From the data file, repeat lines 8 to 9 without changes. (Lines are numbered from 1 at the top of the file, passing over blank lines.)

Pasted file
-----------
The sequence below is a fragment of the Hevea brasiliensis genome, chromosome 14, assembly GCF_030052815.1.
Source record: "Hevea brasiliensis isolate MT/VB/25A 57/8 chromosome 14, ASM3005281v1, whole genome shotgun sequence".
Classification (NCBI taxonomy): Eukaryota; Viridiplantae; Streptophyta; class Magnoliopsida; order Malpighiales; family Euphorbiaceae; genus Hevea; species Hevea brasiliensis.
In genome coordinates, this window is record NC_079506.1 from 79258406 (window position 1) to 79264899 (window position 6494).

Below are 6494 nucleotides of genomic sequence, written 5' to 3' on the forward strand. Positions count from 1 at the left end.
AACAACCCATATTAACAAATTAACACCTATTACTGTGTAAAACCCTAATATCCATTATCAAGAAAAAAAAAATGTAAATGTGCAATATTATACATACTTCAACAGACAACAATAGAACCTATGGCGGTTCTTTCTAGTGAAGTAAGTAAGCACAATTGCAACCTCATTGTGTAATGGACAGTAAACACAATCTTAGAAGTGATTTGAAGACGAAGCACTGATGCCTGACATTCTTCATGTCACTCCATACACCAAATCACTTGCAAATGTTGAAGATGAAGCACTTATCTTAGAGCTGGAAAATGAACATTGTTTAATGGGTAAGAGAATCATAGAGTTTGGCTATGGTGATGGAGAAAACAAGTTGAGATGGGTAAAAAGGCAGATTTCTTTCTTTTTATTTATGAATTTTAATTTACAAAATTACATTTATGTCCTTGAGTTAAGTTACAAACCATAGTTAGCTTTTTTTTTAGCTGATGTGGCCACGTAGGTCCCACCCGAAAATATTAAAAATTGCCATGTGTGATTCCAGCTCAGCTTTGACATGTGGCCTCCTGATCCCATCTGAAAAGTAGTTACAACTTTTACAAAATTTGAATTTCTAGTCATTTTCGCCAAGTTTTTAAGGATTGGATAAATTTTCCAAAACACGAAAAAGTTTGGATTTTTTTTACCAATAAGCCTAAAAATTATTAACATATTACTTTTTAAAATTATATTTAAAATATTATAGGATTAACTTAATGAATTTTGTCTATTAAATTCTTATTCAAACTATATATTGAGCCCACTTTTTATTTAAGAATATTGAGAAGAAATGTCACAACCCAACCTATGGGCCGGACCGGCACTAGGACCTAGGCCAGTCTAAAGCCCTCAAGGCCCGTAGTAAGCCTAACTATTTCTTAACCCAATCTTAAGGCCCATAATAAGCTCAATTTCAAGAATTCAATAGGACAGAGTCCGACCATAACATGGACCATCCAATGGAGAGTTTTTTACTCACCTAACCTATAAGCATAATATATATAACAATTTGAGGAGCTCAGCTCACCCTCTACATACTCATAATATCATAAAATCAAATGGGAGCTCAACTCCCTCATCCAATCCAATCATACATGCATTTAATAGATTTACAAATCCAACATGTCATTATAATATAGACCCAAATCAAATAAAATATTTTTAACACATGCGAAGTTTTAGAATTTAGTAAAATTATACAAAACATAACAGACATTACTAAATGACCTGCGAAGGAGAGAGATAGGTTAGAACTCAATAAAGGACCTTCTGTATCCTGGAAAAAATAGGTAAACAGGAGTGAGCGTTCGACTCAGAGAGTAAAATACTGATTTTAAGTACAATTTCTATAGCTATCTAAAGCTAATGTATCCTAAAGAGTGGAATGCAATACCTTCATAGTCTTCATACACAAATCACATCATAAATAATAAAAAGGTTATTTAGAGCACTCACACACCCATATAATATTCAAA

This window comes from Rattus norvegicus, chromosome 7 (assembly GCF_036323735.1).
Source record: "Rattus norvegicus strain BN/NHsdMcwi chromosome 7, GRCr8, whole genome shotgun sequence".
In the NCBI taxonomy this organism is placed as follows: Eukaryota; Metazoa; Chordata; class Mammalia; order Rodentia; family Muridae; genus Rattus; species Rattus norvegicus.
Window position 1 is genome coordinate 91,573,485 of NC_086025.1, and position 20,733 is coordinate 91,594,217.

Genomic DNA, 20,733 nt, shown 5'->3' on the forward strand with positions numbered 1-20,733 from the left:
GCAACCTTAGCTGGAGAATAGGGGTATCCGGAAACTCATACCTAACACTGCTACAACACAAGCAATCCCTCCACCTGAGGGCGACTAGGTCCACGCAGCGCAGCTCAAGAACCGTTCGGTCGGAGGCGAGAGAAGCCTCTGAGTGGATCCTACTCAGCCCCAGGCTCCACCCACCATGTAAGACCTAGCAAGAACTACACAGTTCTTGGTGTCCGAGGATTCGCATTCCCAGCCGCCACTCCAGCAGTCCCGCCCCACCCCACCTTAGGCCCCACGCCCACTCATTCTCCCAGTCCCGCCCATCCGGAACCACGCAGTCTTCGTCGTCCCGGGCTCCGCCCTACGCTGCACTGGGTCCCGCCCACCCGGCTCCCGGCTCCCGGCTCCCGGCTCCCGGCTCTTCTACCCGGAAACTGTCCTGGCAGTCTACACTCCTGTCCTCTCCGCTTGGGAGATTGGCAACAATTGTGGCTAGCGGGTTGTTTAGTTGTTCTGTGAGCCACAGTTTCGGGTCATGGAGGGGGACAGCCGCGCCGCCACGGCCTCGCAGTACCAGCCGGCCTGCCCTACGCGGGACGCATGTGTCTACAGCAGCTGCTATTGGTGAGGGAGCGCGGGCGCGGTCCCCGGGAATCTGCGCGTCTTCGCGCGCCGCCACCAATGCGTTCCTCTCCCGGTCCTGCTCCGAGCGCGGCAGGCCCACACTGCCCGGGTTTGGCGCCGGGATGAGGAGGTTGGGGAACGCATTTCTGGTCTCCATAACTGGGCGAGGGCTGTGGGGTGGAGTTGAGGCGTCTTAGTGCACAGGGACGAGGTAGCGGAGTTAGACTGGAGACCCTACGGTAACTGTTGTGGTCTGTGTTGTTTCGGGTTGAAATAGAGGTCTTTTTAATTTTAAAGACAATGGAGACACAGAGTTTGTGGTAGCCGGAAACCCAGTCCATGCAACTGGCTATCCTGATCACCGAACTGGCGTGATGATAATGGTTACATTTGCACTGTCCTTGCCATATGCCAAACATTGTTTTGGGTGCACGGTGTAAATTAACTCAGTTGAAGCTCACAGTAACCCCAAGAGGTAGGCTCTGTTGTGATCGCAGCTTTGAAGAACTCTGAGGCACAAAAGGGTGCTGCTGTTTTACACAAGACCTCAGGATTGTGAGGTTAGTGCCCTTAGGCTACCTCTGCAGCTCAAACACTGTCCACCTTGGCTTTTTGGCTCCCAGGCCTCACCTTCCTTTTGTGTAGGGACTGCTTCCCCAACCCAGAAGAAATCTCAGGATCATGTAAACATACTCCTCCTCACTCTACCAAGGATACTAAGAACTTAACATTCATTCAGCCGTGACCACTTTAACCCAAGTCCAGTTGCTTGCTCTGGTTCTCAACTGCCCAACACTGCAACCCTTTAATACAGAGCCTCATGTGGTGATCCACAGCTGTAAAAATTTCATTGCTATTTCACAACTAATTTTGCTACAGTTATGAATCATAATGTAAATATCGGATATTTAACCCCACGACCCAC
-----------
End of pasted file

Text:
Source record: "Rattus norvegicus strain BN/NHsdMcwi chromosome 7, GRCr8, whole genome shotgun sequence".
In the NCBI taxonomy this organism is placed as follows: Eukaryota; Metazoa; Chordata; class Mammalia; order Rodentia; family Muridae; genus Rattus; species Rattus norvegicus.